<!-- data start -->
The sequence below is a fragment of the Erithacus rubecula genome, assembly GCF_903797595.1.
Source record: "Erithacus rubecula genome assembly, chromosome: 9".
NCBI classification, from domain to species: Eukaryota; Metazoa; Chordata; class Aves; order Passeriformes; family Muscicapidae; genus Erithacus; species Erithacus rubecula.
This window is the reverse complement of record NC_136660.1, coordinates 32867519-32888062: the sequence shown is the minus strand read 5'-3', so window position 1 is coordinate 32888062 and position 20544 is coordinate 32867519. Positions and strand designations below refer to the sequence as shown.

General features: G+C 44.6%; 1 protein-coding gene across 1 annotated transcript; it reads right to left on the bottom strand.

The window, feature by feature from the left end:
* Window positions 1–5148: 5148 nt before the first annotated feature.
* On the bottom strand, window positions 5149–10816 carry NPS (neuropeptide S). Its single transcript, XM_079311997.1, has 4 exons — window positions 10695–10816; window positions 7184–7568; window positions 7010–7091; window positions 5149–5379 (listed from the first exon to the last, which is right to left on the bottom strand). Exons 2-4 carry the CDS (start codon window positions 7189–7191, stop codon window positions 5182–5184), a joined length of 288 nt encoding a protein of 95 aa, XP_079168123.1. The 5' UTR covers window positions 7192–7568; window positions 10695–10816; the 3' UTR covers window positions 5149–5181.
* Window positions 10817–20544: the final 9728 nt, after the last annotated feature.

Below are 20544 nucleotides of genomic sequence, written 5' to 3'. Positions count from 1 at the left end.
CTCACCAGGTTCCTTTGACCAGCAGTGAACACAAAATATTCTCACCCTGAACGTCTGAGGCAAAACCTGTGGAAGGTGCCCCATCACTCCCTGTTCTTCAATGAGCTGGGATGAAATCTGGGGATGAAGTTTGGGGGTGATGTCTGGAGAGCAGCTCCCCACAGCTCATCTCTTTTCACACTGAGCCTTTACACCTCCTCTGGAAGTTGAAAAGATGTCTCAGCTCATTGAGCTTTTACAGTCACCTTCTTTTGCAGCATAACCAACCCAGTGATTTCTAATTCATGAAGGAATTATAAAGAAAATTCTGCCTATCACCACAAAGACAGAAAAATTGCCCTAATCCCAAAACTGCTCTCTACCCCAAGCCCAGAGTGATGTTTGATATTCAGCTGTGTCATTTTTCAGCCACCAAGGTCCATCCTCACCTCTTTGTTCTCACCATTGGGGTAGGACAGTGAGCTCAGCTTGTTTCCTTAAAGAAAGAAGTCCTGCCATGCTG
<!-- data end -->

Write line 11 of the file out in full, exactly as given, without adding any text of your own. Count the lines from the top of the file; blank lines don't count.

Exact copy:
CTCACCAGGTTCCTTTGACCAGCAGTGAACACAAAATATTCTCACCCTGAACGTCTGAGGCAAAACCTGTGGAAGGTGCCCCATCACTCCCTGTTCTTCAATGAGCTGGGATGAAATCTGGGGATGAAGTTTGGGGGTGATGTCTGGAGAGCAGCTCCCCACAGCTCATCTCTTTTCACACTGAGCCTTTACACCTCCTCTGGAAGTTGAAAAGATGTCTCAGCTCATTGAGCTTTTACAGTCACCTTCTTTTGCAGCATAACCAACCCAGTGATTTCTAATTCATGAAGGAATTATAAAGAAAATTCTGCCTATCACCACAAAGACAGAAAAATTGCCCTAATCCCAAAACTGCTCTCTACCCCAAGCCCAGAGTGATGTTTGATATTCAGCTGTGTCATTTTTCAGCCACCAAGGTCCATCCTCACCTCTTTGTTCTCACCATTGGGGTAGGACAGTGAGCTCAGCTTGTTTCCTTAAAGAAAGAAGTCCTGCCATGCTG